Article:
Kampala, Uganda | THE INDEPENDENT | The existence of informal and unmanned entry points between the Democratic Republic of Congo, Uganda and several other countries, is a hindrance to all efforts to tame the deadly Ebola virus, according to health and immigration officials from the two countries.
They observe that while there are more than 150 points of entry into the country, only 20 are formal, posing a high risk of infection for Uganda even as the country has tried to swiftly handle infections that have come up in recent months before spreading to more people.
Uganda has so far recorded four cases of Ebola, all of them involving people who have entered the country from the Democratic Republic of Congo through Kasese District. The latest was a nine-year-old Congolese girl, who entered Uganda through Mpondwe border post on August 28. The child who was diagnosed with high fever, body weakness, rash and unexplained mouth bleeding, died a day later.
This was the second time a confirmed Ebola case had crossed into Uganda. Earlier in June, a family from DRC crossed into Uganda via a bush path. All three subsequently died of Ebola.
Andrew Mbala, the Coordinator Ebola preparedness at the International Organization for Migration of the United Nations says they have been challenged in screening because of the numerous unmanned points of entry between Uganda and the DRC, where more than 2000 people have succumbed to the deadly disease over the last 13 months.
He was speaking during a meeting aimed at brainstorming on how to improve cross border preparedness for Ebola Disease Surveillance at Uganda and DRC points of entry. The meeting held this morning in Kampala was attended by officials from DR Congo and Uganda.
He adds that risk communication is needed alongside community sensitization campaigns to discourage people from using the porous borders.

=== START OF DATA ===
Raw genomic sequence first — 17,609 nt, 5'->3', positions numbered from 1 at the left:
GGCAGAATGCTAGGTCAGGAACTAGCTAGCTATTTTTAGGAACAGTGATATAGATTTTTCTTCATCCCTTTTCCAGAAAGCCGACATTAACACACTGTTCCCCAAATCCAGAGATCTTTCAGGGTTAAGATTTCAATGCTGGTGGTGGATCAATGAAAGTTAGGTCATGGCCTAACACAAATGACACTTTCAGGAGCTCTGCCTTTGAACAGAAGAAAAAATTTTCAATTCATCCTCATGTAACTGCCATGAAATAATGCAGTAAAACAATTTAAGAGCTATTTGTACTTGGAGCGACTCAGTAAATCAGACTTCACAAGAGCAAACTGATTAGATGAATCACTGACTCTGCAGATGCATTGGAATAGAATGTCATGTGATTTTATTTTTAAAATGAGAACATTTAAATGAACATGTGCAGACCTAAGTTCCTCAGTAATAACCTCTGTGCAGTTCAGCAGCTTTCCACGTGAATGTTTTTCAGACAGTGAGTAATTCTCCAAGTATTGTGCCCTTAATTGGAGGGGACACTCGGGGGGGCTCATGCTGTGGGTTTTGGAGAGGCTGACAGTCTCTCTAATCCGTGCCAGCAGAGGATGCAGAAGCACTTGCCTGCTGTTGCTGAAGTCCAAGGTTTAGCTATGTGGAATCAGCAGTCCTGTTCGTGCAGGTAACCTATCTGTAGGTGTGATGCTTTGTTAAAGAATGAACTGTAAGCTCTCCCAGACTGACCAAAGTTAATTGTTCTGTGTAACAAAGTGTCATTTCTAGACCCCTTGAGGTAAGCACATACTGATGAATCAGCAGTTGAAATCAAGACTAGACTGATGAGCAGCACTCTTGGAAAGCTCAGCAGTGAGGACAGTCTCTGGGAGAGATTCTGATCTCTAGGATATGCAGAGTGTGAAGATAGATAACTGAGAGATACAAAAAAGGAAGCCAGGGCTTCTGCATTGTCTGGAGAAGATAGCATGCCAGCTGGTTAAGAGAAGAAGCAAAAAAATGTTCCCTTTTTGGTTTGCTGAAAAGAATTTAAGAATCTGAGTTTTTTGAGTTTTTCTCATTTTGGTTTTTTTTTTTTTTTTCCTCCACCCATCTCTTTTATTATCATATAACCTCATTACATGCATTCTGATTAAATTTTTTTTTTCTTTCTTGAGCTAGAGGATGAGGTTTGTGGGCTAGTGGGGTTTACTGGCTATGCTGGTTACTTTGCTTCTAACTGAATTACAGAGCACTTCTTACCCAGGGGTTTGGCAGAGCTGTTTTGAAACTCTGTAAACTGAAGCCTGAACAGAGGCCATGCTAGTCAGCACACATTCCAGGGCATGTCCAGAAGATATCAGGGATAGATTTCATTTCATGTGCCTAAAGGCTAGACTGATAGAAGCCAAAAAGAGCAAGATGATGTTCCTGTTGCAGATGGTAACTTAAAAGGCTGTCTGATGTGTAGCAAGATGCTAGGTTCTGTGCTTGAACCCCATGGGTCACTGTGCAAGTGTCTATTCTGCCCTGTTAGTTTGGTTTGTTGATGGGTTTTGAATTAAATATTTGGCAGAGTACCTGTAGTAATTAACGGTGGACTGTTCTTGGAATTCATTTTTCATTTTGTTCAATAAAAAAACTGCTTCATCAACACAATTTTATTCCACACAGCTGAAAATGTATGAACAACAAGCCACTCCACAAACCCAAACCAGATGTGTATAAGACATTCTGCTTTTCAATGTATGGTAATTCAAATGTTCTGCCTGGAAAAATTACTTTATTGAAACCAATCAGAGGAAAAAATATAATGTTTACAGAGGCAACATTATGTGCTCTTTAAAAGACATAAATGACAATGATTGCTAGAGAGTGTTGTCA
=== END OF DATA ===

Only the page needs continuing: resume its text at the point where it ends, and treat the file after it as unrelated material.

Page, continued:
Dr Allan Muruta, the Commissioner Epidemiology and Surveillance at the Ministry of Health told the meeting that up to seven million people have so far been screened for Ebola at the various border points since Ebola broke out in the neighbouring DR Congo.
While reviewing the status of the recommendations made at previous bilateral meetings both in Congo and Uganda, the officials noted that they have failed to document a mechanism which would guide both countries on how to share or weekly situational reports.
Also, during the previous meetings, the countries agreed to hold joint health training but so far only one of such meetings have been held in Kasese and they recommended that these be scaled up if they are to share notes on control.
The challenge officials of Uganda noted that while they carry out surveillance and screening especially around the border, the DR Congo side is not screening, which somehow undoes Uganda’s efforts.
The DRC shares its borders with nine countries. There is regular cross-border movement of people, goods and services in the region. Combined with weaknesses in national health systems, the nine neighbouring countries are at very high risk for an Ebola outbreak.